FILE - In this Oct. 30, 2012 file photo, the intersection of 8th Street and Atlantic Avenue is flooded in Ocean City, N.J., after the storm surge from Superstorm Sandy flooded much of the town. New satellite research shows that global warming is making seas rise at an ever increasing rate. Scientists say melting ice sheets in Greenland and Antarctica is speeding up sea level rise so that by the year 2100 on average oceans will be two feet higher than today, probably even more. (AP Photo/Mel Evans, File)
February 12, 2018 - 3:56 pm
WASHINGTON (AP) — New satellite research shows melting ice sheets in Greenland and Antarctica are speeding up already rising seas. At the current rate, the world's oceans on average will be at least 2 feet (61 centimeters) higher by the end of the century compared to today, according to researchers...
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This July 2010 photo provided by NOAA shows bleached corals at Ko Racha Yai, Thailand. A study released on Thursday, Jan. 4, 2018 finds that severe bleaching outbreaks are hitting coral reefs four times more often they used to a few decades earlier. (Mark Eakin/NOAA via AP)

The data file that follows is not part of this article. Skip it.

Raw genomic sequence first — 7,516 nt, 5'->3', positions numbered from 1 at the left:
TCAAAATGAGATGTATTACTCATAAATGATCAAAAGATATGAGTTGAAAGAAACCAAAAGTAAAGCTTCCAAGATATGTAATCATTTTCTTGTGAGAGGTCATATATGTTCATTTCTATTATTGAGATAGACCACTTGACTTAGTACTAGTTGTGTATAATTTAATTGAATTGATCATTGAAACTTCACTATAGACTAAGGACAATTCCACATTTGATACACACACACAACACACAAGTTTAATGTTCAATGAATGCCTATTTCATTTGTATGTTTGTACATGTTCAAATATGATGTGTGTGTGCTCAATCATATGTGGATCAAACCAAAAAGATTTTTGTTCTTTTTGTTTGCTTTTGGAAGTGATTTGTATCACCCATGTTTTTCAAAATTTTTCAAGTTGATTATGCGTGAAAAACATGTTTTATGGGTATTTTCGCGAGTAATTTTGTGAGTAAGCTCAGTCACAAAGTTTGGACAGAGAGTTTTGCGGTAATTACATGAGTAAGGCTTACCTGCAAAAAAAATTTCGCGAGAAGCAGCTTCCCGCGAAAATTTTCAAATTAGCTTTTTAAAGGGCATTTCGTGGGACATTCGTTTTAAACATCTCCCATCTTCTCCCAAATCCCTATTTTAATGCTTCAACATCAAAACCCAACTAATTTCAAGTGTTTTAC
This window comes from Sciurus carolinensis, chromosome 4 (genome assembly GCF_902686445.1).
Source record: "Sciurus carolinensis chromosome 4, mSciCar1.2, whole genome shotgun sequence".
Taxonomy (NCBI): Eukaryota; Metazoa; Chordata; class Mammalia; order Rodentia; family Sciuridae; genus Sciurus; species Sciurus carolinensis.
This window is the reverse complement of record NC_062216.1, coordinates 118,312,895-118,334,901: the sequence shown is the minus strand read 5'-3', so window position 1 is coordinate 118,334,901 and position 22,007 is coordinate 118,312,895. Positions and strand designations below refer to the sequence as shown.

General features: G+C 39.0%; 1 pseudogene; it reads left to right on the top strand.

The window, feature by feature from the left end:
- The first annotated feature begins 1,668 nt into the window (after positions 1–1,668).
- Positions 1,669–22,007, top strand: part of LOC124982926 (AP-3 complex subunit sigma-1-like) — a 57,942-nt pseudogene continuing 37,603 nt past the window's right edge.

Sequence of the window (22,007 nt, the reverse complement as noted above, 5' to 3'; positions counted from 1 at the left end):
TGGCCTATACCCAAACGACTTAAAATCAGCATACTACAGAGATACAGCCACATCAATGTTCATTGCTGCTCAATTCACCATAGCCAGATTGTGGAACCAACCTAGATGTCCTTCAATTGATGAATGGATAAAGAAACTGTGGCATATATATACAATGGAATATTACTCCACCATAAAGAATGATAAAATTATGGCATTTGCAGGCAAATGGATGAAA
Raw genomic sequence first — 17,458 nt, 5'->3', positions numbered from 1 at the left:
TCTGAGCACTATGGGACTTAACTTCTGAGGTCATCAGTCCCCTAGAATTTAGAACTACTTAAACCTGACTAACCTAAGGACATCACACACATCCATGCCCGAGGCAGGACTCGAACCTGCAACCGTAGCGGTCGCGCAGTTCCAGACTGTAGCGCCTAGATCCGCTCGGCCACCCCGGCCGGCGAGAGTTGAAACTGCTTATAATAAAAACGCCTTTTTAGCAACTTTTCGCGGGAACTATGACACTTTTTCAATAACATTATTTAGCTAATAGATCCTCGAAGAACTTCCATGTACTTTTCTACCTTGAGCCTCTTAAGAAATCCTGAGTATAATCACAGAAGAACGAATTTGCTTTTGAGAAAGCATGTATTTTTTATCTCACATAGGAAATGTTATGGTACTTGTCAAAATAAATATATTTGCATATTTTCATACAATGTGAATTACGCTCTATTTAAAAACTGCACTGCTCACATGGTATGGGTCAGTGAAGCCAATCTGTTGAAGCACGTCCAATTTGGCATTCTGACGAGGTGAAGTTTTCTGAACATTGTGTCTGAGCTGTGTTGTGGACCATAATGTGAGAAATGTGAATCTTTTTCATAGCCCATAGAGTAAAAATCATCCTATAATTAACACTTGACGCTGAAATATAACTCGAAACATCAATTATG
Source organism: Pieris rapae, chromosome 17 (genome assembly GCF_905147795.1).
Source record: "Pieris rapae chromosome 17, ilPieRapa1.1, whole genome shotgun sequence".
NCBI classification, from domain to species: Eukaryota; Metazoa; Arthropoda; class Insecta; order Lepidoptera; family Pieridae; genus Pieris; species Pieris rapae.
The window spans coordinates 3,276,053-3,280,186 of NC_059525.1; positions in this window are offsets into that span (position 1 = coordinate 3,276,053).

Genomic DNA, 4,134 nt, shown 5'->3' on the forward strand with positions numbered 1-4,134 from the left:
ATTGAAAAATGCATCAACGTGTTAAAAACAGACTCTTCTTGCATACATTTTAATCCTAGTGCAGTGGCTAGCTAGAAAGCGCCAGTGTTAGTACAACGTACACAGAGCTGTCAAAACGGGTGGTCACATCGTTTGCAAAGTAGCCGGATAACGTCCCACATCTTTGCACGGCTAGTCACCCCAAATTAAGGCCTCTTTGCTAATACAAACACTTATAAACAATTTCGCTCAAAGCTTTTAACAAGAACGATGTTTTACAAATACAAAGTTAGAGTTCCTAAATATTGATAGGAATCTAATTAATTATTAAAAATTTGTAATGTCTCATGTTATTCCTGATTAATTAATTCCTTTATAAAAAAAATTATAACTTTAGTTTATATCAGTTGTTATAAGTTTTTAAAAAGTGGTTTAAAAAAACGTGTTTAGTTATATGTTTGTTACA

January 04, 2018 - 4:12 pm
WASHINGTON (AP) — Two new studies show global warming is making oceans sicker, depleting them of oxygen and harming delicate coral reefs more often. The researchers say the lower oxygen levels are making marine life far more vulnerable. They say the problem is worsening and more complex than...
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In this Oct. 12, 2017 photo, Mike Baughman, center, plays the bass with Sam Gibson, left, on guitar while Ryan Baughman, right, looks on at a cabin in Herald, W.Va. Mike Baughman is fighting a rare bile duct cancer he believes is a result of ingesting a parasite inside raw fish while serving in the Vietnam War. The U.S. Department of Veterans Affairs has commissioned a pilot study, the first of its kind in the United States, to look into the link between liver flukes and the disease. (AP Photo/Margie Mason)
November 21, 2017 - 8:44 pm
HERALD, W.Va. (AP) — A half a century after serving in Vietnam, hundreds of veterans have a new reason to believe they may be dying from a silent bullet — test results show some men may have been infected by a slow-killing parasite while fighting in the jungles of Southeast Asia. The Department of...